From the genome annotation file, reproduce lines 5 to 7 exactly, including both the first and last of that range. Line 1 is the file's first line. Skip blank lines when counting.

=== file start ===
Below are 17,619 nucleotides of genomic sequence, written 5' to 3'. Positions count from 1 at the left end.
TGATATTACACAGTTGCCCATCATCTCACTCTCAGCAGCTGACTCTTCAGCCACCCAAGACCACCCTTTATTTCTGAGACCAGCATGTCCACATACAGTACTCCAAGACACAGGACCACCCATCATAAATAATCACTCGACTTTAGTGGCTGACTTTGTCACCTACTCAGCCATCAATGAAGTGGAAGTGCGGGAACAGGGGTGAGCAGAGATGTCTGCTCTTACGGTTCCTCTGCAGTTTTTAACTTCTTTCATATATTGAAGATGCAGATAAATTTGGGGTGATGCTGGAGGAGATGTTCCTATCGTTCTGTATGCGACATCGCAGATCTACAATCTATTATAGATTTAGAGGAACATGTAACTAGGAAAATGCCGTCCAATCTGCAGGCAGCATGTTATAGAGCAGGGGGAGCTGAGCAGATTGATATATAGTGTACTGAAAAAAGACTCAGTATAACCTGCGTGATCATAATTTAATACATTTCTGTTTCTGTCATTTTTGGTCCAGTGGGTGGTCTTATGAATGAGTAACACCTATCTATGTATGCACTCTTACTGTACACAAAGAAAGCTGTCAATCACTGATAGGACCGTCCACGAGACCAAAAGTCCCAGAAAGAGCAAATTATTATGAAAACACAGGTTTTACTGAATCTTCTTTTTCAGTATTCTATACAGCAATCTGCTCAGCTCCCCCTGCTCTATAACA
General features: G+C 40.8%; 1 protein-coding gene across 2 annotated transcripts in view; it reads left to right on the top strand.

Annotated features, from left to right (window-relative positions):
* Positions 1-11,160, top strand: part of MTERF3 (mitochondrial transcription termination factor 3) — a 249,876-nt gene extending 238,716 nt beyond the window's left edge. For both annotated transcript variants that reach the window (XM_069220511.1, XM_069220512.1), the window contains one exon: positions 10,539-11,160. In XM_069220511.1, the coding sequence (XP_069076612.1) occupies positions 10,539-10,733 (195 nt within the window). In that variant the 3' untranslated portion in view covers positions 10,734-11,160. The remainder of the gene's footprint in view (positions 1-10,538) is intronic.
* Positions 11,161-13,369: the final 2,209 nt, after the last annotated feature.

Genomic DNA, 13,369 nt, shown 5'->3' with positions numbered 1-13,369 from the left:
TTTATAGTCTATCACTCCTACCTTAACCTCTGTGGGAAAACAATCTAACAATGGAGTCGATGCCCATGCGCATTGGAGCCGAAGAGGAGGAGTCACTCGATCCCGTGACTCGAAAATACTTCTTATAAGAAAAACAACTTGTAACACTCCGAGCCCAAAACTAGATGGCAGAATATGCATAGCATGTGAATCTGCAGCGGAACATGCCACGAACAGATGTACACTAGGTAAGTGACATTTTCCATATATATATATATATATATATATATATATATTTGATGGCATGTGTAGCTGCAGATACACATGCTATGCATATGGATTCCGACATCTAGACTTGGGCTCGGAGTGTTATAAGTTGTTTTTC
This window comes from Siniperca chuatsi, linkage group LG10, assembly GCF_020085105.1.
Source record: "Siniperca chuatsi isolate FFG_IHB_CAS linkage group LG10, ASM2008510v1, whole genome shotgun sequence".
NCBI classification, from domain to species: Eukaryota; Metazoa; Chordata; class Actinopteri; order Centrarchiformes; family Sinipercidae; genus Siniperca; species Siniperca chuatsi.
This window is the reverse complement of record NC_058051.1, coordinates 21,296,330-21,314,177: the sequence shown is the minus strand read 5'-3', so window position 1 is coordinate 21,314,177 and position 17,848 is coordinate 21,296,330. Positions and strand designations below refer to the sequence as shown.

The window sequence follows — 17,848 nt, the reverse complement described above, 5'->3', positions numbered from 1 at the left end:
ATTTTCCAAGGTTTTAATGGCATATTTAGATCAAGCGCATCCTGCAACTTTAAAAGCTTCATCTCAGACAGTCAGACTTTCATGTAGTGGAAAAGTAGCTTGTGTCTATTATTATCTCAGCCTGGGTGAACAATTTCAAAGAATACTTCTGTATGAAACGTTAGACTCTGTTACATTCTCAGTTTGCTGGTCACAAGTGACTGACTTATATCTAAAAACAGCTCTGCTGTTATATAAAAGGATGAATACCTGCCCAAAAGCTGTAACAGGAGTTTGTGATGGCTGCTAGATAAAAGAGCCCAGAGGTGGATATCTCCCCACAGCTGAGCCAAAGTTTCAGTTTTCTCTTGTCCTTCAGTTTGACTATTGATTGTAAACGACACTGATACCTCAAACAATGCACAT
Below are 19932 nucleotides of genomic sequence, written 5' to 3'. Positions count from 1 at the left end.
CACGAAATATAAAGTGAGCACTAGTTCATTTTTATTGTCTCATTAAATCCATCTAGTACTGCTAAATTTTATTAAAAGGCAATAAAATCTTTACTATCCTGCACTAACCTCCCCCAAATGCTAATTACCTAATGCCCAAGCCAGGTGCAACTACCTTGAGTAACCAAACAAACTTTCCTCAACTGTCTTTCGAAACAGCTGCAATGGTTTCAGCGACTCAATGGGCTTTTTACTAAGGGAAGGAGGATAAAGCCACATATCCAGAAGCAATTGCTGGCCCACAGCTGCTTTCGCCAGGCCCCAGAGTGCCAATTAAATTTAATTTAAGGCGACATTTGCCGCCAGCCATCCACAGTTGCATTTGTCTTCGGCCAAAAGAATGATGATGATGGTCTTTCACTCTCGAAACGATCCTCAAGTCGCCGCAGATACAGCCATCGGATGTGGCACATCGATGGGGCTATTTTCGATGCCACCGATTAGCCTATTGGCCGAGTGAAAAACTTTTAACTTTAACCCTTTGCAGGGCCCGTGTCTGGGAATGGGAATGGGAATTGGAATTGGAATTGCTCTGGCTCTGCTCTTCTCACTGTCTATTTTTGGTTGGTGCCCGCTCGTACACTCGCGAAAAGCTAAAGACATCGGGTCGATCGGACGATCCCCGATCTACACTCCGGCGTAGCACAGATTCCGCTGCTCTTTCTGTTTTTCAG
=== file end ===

* Positions 1-11,160, top strand: part of MTERF3 (mitochondrial transcription termination factor 3) — a 249,876-nt gene extending 238,716 nt beyond the window's left edge. For both annotated transcript variants that reach the window (XM_069220511.1, XM_069220512.1), the window contains one exon: positions 10,539-11,160. In XM_069220511.1, the coding sequence (XP_069076612.1) occupies positions 10,539-10,733 (195 nt within the window). In that variant the 3' untranslated portion in view covers positions 10,734-11,160. The remainder of the gene's footprint in view (positions 1-10,538) is intronic.
* Positions 11,161-13,369: the final 2,209 nt, after the last annotated feature.

Genomic DNA, 13,369 nt, shown 5'->3' with positions numbered 1-13,369 from the left: